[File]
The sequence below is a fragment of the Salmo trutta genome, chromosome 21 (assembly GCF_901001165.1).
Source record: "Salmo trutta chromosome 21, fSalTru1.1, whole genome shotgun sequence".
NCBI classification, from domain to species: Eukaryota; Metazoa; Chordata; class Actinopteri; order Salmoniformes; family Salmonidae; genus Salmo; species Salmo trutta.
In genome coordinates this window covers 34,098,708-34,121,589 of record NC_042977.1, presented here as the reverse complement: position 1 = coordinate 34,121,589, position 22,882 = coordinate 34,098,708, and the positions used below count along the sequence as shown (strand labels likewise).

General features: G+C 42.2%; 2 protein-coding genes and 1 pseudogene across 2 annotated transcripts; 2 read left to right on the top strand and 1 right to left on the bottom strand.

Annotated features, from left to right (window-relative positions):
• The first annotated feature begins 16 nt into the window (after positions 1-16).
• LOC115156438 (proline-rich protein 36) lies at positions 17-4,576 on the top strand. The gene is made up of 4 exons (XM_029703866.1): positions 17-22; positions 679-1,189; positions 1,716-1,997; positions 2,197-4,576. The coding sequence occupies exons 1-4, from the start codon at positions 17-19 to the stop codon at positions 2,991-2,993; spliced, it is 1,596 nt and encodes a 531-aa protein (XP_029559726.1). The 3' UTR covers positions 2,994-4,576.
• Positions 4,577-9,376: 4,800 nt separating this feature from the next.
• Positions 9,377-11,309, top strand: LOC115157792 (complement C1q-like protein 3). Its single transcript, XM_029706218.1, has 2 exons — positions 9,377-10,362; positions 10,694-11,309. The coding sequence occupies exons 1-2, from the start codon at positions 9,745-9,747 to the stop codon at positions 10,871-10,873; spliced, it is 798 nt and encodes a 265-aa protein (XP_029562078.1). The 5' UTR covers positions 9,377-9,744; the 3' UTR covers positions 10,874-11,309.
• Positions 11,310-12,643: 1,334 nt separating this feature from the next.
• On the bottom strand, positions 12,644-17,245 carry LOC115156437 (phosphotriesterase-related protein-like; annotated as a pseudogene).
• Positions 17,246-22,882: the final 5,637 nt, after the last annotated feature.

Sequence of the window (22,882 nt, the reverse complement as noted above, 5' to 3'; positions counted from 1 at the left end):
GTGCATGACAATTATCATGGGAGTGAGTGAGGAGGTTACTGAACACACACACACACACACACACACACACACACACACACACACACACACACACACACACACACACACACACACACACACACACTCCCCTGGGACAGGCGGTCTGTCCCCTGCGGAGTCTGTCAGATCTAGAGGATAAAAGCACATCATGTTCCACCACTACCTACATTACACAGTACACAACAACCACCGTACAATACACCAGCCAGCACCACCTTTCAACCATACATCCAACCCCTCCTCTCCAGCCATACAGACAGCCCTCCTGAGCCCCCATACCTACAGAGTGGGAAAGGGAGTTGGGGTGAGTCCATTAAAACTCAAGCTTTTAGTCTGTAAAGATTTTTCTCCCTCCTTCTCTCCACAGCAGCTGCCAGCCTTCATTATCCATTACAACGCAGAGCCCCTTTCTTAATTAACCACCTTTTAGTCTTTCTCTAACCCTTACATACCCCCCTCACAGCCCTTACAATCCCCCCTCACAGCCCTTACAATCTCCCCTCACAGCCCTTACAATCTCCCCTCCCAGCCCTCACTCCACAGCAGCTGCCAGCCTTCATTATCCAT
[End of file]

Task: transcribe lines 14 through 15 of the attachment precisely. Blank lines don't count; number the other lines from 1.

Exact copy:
Sequence of the window (22,882 nt, the reverse complement as noted above, 5' to 3'; positions counted from 1 at the left end):
GTGCATGACAATTATCATGGGAGTGAGTGAGGAGGTTACTGAACACACACACACACACACACACACACACACACACACACACACACACACACACACACACACACACACACACACACACACACACTCCCCTGGGACAGGCGGTCTGTCCCCTGCGGAGTCTGTCAGATCTAGAGGATAAAAGCACATCATGTTCCACCACTACCTACATTACACAGTACACAACAACCACCGTACAATACACCAGCCAGCACCACCTTTCAACCATACATCCAACCCCTCCTCTCCAGCCATACAGACAGCCCTCCTGAGCCCCCATACCTACAGAGTGGGAAAGGGAGTTGGGGTGAGTCCATTAAAACTCAAGCTTTTAGTCTGTAAAGATTTTTCTCCCTCCTTCTCTCCACAGCAGCTGCCAGCCTTCATTATCCATTACAACGCAGAGCCCCTTTCTTAATTAACCACCTTTTAGTCTTTCTCTAACCCTTACATACCCCCCTCACAGCCCTTACAATCCCCCCTCACAGCCCTTACAATCTCCCCTCACAGCCCTTACAATCTCCCCTCCCAGCCCTCACTCCACAGCAGCTGCCAGCCTTCATTATCCAT